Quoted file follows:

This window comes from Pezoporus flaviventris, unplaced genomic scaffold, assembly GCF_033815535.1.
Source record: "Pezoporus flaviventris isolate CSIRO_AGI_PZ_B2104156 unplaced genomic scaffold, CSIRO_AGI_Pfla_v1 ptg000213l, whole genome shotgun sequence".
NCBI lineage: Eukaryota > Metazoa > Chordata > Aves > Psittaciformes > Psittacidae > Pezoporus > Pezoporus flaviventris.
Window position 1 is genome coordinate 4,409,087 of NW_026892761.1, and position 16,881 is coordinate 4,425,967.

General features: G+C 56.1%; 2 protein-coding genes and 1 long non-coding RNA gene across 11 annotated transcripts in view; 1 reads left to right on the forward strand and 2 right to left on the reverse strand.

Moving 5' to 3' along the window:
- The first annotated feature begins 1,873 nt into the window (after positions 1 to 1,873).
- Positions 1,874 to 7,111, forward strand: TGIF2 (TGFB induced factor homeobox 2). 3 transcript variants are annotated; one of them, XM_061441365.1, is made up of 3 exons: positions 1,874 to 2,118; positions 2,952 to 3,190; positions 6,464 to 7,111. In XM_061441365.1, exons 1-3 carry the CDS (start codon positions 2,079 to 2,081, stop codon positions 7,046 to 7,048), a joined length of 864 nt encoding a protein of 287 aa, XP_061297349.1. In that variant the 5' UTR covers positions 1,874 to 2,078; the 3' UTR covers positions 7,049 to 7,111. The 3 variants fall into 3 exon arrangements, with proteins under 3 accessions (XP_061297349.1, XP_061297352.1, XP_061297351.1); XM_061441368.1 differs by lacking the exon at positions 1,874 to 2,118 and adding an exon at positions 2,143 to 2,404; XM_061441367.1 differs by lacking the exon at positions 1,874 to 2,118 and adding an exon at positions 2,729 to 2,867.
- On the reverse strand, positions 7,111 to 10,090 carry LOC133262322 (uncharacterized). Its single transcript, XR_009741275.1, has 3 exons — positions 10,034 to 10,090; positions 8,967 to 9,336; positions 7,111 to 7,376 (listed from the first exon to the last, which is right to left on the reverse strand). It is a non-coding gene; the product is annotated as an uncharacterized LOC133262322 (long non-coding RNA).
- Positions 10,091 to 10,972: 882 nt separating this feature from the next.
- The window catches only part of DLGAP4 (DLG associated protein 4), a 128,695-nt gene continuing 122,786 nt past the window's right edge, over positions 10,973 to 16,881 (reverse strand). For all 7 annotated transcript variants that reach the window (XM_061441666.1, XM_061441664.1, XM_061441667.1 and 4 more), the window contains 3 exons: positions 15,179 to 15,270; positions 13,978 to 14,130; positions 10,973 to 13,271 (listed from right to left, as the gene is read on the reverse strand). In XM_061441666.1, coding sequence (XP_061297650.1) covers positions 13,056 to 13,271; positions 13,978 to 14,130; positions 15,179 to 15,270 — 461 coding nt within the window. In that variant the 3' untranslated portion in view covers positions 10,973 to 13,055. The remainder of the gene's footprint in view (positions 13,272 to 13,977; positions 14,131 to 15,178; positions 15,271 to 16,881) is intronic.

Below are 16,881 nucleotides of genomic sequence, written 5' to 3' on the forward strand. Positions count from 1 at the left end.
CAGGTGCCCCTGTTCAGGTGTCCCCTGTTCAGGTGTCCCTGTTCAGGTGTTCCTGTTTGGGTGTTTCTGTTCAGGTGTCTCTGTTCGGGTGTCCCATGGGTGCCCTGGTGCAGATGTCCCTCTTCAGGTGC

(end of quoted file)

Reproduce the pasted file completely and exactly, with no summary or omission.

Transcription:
This window comes from Pezoporus flaviventris, unplaced genomic scaffold, assembly GCF_033815535.1.
Source record: "Pezoporus flaviventris isolate CSIRO_AGI_PZ_B2104156 unplaced genomic scaffold, CSIRO_AGI_Pfla_v1 ptg000213l, whole genome shotgun sequence".
NCBI lineage: Eukaryota > Metazoa > Chordata > Aves > Psittaciformes > Psittacidae > Pezoporus > Pezoporus flaviventris.
Window position 1 is genome coordinate 4,409,087 of NW_026892761.1, and position 16,881 is coordinate 4,425,967.

General features: G+C 56.1%; 2 protein-coding genes and 1 long non-coding RNA gene across 11 annotated transcripts in view; 1 reads left to right on the forward strand and 2 right to left on the reverse strand.

Moving 5' to 3' along the window:
- The first annotated feature begins 1,873 nt into the window (after positions 1 to 1,873).
- Positions 1,874 to 7,111, forward strand: TGIF2 (TGFB induced factor homeobox 2). 3 transcript variants are annotated; one of them, XM_061441365.1, is made up of 3 exons: positions 1,874 to 2,118; positions 2,952 to 3,190; positions 6,464 to 7,111. In XM_061441365.1, exons 1-3 carry the CDS (start codon positions 2,079 to 2,081, stop codon positions 7,046 to 7,048), a joined length of 864 nt encoding a protein of 287 aa, XP_061297349.1. In that variant the 5' UTR covers positions 1,874 to 2,078; the 3' UTR covers positions 7,049 to 7,111. The 3 variants fall into 3 exon arrangements, with proteins under 3 accessions (XP_061297349.1, XP_061297352.1, XP_061297351.1); XM_061441368.1 differs by lacking the exon at positions 1,874 to 2,118 and adding an exon at positions 2,143 to 2,404; XM_061441367.1 differs by lacking the exon at positions 1,874 to 2,118 and adding an exon at positions 2,729 to 2,867.
- On the reverse strand, positions 7,111 to 10,090 carry LOC133262322 (uncharacterized). Its single transcript, XR_009741275.1, has 3 exons — positions 10,034 to 10,090; positions 8,967 to 9,336; positions 7,111 to 7,376 (listed from the first exon to the last, which is right to left on the reverse strand). It is a non-coding gene; the product is annotated as an uncharacterized LOC133262322 (long non-coding RNA).
- Positions 10,091 to 10,972: 882 nt separating this feature from the next.
- The window catches only part of DLGAP4 (DLG associated protein 4), a 128,695-nt gene continuing 122,786 nt past the window's right edge, over positions 10,973 to 16,881 (reverse strand). For all 7 annotated transcript variants that reach the window (XM_061441666.1, XM_061441664.1, XM_061441667.1 and 4 more), the window contains 3 exons: positions 15,179 to 15,270; positions 13,978 to 14,130; positions 10,973 to 13,271 (listed from right to left, as the gene is read on the reverse strand). In XM_061441666.1, coding sequence (XP_061297650.1) covers positions 13,056 to 13,271; positions 13,978 to 14,130; positions 15,179 to 15,270 — 461 coding nt within the window. In that variant the 3' untranslated portion in view covers positions 10,973 to 13,055. The remainder of the gene's footprint in view (positions 13,272 to 13,977; positions 14,131 to 15,178; positions 15,271 to 16,881) is intronic.

Below are 16,881 nucleotides of genomic sequence, written 5' to 3' on the forward strand. Positions count from 1 at the left end.
CAGGTGCCCCTGTTCAGGTGTCCCCTGTTCAGGTGTCCCTGTTCAGGTGTTCCTGTTTGGGTGTTTCTGTTCAGGTGTCTCTGTTCGGGTGTCCCATGGGTGCCCTGGTGCAGATGTCCCTCTTCAGGTGC